By Julia Honneffer, DVM
Julia Honneffer is a veterinarian and PhD student in the lab of Jan Suchodolski at Texas A&M University, studying gastrointestinal diseases of the dog.
Similar to the work being performed through the American Gut Project to elucidate relationships between human diseases and the gastrointestinal microbiota, efforts are being made to explore health status and the gut microbiota of man’s best friend, the dog. Many people do not realize that dogs naturally develop many of the same diseases that people do, including inflammatory bowel disease (IBD), which is a major focus of researchers in the Gastrointestinal Laboratory in the Small Animal Clinical Sciences department at Texas A&M University. The GI Lab receives samples from all over the United States and beyond, often through collaborations with veterinary researchers throughout the world. These samples come from client-owned patients, and unlike rodent models of human disease, these pets share environmental exposures with their owners, from the water they drink to the air they breathe, often even sleeping in the same bed.
Among aspects studied by the Knight lab, dog ownership was shown to influence the human microbiome. Simply being a dog owner alters the microbiome compared to people who do not own dogs, and within households that have a dog, a greater degree of similarity was observed between human members of the household. But rather than focusing on the human microbiome, what about the dog’s microbiome?
By employing some of the same molecular tools used in the American Gut Project, we see both similarities and differences across host species. From an evolutionary perspective, this makes sense. As diverse as the class Mammalia is, each species has developed a blueprint that is compatible with life in its normal environment, efficiently filling a niche with the assistance of the microbiota that co-evolved with them. In veterinary species, as in humans, we are still learning and trying to understand the wide range of functions and influences that are credited to the microbiota.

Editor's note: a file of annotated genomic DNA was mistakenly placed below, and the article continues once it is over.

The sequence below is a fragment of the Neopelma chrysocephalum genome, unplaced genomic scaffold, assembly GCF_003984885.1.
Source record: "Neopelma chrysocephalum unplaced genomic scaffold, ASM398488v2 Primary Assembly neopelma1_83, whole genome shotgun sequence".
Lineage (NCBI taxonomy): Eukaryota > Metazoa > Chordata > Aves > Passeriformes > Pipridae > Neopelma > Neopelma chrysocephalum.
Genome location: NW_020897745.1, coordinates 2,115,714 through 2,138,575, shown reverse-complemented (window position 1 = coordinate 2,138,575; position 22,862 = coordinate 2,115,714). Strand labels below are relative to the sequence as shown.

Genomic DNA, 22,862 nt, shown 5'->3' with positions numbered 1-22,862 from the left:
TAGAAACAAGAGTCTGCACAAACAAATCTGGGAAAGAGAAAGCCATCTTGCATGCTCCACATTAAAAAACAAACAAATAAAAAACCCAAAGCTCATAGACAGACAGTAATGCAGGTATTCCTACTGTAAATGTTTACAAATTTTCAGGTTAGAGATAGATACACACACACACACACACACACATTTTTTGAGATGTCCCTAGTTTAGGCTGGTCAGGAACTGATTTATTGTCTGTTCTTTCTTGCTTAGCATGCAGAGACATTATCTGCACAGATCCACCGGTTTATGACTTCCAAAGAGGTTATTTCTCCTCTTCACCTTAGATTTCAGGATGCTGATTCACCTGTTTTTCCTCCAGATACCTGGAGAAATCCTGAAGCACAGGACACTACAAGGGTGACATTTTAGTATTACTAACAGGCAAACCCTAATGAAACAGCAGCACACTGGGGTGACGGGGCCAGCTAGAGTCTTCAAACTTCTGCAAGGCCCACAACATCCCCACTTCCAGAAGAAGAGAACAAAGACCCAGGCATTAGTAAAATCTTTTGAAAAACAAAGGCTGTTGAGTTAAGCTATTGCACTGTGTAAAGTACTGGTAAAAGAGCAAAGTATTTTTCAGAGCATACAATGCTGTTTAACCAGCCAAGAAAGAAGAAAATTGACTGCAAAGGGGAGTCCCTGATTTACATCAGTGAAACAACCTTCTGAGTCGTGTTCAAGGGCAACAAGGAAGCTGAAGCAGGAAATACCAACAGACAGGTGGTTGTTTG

My personal favorite tool for exploring these functional effects is metabolomics, which is broadly analyzing a sample (serum, urine, feces, saliva, tears, tissue homogenates, etc.) for the metabolites it contains. Interestingly, some of the metabolites found in feces are thought to be produced exclusively by the microbiota, some only by the host, and still others that may be produced by either. A given metabolite might be produced by many different bacterial groups, and the metabolic activity of the bacteria might depend upon available substrates or interactions with other bacteria in the environment. In other words, the metabolome and microbiome are intensely interdependent, yet also can change independently to an extent. This greatly complicates interpretation of the etiology of differences of biochemical composition between fecal samples of healthy and diseased dogs. However, becoming aware of disease-associated alterations in metabolite profiles might help guide us towards therapeutic strategies, or finding non-invasive biomarkers for gastrointestinal disease, even if we don’t completely understand the underlying mechanism driving the change.
While the microbiome and metabolome of the dog are certainly not the same as those of the human, ultimately they are far more similar than different. Extrapolations across host species about characteristics of health versus disease may require caution, but the “rules” that govern host-microbiota interactions are likely more universal. Thus the work being done by the American Gut Project is an asset to our understanding of any mammalian gut microbiome.